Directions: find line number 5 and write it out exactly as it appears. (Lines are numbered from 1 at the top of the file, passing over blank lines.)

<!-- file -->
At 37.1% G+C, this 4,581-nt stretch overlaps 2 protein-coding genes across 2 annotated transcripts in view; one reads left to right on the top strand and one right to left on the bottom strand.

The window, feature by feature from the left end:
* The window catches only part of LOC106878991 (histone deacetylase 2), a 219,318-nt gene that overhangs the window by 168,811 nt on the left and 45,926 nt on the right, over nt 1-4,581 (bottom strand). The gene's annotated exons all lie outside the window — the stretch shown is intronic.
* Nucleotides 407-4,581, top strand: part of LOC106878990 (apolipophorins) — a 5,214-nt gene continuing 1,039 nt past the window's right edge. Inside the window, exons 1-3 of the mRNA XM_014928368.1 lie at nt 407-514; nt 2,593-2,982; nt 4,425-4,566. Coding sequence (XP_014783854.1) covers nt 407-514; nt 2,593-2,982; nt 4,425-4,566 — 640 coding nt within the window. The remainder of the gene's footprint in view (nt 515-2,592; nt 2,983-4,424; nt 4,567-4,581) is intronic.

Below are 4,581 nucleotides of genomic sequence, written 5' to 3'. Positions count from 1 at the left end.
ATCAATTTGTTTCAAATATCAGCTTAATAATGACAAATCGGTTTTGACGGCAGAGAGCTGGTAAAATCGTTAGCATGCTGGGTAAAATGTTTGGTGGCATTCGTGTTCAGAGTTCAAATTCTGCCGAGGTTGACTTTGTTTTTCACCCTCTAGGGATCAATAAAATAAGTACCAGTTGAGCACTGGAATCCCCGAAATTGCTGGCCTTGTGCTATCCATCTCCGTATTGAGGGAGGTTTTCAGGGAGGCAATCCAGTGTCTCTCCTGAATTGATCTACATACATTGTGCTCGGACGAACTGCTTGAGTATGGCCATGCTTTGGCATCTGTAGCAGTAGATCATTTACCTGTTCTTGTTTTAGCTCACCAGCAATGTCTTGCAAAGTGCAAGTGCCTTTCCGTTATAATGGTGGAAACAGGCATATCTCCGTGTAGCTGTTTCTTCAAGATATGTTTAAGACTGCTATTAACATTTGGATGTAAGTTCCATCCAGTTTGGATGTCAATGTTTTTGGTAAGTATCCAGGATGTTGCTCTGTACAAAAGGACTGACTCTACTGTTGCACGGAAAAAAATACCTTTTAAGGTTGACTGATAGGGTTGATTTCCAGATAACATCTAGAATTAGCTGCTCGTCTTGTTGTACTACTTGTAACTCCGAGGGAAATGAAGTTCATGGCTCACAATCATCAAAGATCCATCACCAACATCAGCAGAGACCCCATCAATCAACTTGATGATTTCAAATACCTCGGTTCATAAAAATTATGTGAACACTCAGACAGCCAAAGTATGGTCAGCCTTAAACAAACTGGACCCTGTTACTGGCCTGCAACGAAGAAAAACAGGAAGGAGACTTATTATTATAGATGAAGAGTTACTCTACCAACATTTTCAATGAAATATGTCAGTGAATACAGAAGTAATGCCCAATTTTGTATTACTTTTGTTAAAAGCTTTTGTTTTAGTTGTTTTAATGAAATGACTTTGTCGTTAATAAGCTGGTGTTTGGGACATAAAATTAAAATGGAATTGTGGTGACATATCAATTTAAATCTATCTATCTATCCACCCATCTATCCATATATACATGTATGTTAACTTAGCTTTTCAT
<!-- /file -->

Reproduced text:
Below are 4,581 nucleotides of genomic sequence, written 5' to 3'. Positions count from 1 at the left end.